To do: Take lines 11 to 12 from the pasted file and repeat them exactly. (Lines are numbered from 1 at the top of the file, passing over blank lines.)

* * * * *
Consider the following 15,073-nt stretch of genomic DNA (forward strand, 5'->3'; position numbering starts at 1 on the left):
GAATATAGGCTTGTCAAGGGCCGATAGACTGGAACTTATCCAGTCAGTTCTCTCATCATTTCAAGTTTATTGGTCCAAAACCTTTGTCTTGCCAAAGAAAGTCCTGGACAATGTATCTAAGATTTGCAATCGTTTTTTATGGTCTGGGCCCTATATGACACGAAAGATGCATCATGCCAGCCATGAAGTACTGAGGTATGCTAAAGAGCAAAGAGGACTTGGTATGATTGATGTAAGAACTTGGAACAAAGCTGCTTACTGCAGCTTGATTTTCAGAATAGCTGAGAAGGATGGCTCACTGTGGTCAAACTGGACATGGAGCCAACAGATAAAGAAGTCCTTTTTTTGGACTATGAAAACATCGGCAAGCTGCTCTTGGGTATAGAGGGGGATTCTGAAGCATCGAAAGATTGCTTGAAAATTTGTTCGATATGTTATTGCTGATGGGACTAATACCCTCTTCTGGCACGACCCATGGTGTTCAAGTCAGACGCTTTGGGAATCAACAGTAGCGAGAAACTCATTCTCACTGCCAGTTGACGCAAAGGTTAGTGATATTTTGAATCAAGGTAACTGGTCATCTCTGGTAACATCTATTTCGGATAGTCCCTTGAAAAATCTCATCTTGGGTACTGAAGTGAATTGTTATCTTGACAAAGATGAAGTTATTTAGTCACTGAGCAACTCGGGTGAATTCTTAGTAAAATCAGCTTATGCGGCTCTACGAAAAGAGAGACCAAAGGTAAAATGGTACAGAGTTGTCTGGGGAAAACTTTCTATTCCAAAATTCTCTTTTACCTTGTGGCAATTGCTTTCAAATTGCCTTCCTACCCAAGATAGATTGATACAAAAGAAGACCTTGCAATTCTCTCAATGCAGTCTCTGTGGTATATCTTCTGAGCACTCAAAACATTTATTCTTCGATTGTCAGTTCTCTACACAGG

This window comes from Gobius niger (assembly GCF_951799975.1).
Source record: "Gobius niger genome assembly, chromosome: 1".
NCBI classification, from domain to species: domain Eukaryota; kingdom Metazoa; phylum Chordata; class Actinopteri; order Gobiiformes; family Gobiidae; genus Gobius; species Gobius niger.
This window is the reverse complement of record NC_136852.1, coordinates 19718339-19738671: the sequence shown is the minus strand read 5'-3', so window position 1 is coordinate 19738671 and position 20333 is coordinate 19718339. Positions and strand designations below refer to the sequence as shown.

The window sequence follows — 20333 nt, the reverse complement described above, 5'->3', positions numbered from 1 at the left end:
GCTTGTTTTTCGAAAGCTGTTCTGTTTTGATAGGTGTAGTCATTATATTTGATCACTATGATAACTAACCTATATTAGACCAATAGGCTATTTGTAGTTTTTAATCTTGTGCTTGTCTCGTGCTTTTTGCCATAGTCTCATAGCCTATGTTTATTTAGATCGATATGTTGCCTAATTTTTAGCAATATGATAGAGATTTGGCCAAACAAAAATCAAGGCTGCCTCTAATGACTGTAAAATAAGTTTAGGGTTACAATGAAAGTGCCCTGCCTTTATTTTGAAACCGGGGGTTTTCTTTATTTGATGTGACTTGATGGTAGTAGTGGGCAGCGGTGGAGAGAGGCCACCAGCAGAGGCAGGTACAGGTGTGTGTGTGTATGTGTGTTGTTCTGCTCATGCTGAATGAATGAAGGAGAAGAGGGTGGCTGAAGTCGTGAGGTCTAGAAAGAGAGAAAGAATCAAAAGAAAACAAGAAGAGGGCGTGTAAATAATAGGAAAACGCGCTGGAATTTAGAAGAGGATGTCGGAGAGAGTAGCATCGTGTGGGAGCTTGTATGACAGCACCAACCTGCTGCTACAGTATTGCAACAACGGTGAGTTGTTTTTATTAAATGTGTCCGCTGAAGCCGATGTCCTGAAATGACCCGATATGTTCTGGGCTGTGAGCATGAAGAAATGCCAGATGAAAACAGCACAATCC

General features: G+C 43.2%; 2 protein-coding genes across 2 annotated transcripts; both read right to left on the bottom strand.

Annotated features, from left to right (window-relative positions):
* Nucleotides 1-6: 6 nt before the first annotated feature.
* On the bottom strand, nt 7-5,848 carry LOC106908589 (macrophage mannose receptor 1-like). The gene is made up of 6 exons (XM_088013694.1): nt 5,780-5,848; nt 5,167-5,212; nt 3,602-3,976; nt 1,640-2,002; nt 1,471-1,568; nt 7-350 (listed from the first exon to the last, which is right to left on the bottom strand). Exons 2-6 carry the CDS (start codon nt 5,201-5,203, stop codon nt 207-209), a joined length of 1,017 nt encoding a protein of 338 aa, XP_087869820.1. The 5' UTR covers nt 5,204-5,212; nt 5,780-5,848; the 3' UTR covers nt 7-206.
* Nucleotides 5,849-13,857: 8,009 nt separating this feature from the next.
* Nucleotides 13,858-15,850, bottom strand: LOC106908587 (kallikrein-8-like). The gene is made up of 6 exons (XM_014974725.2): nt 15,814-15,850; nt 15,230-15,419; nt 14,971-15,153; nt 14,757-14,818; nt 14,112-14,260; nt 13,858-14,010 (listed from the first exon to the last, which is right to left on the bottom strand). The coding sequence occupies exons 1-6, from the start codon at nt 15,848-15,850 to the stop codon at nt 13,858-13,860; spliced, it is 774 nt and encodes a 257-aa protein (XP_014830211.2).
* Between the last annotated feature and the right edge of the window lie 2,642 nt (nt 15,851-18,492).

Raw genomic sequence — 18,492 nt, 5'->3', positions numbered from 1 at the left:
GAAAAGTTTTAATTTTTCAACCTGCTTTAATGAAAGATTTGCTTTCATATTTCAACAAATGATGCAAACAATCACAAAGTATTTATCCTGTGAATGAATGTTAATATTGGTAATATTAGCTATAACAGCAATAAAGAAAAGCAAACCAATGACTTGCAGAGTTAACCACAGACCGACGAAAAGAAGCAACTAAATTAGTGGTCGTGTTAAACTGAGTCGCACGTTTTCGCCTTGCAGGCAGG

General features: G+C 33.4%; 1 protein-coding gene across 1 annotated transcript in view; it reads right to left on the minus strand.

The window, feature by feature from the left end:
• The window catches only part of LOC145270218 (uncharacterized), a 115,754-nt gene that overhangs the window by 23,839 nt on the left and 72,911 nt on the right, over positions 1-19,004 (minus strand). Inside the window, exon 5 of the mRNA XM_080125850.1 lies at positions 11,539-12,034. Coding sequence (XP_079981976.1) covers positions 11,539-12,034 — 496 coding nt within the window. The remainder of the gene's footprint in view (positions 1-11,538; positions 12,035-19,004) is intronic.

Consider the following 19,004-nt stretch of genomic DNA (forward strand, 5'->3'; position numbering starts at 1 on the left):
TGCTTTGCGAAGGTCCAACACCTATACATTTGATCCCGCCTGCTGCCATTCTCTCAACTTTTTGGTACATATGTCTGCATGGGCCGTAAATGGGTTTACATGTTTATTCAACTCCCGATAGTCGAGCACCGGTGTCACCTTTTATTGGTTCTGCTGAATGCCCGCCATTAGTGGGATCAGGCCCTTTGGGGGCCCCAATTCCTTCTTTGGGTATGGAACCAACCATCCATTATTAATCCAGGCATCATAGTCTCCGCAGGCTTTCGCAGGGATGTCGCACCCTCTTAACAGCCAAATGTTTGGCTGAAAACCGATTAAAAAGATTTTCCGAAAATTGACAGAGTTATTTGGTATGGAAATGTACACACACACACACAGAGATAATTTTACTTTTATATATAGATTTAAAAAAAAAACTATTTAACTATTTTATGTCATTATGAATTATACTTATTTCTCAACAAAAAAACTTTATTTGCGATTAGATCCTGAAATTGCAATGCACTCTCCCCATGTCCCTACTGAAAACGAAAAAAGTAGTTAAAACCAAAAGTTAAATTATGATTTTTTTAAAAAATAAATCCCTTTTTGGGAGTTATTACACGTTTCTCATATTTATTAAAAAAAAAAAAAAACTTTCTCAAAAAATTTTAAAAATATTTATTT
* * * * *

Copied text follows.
* Nucleotides 1-6: 6 nt before the first annotated feature.
* On the bottom strand, nt 7-5,848 carry LOC106908589 (macrophage mannose receptor 1-like). The gene is made up of 6 exons (XM_088013694.1): nt 5,780-5,848; nt 5,167-5,212; nt 3,602-3,976; nt 1,640-2,002; nt 1,471-1,568; nt 7-350 (listed from the first exon to the last, which is right to left on the bottom strand). Exons 2-6 carry the CDS (start codon nt 5,201-5,203, stop codon nt 207-209), a joined length of 1,017 nt encoding a protein of 338 aa, XP_087869820.1. The 5' UTR covers nt 5,204-5,212; nt 5,780-5,848; the 3' UTR covers nt 7-206.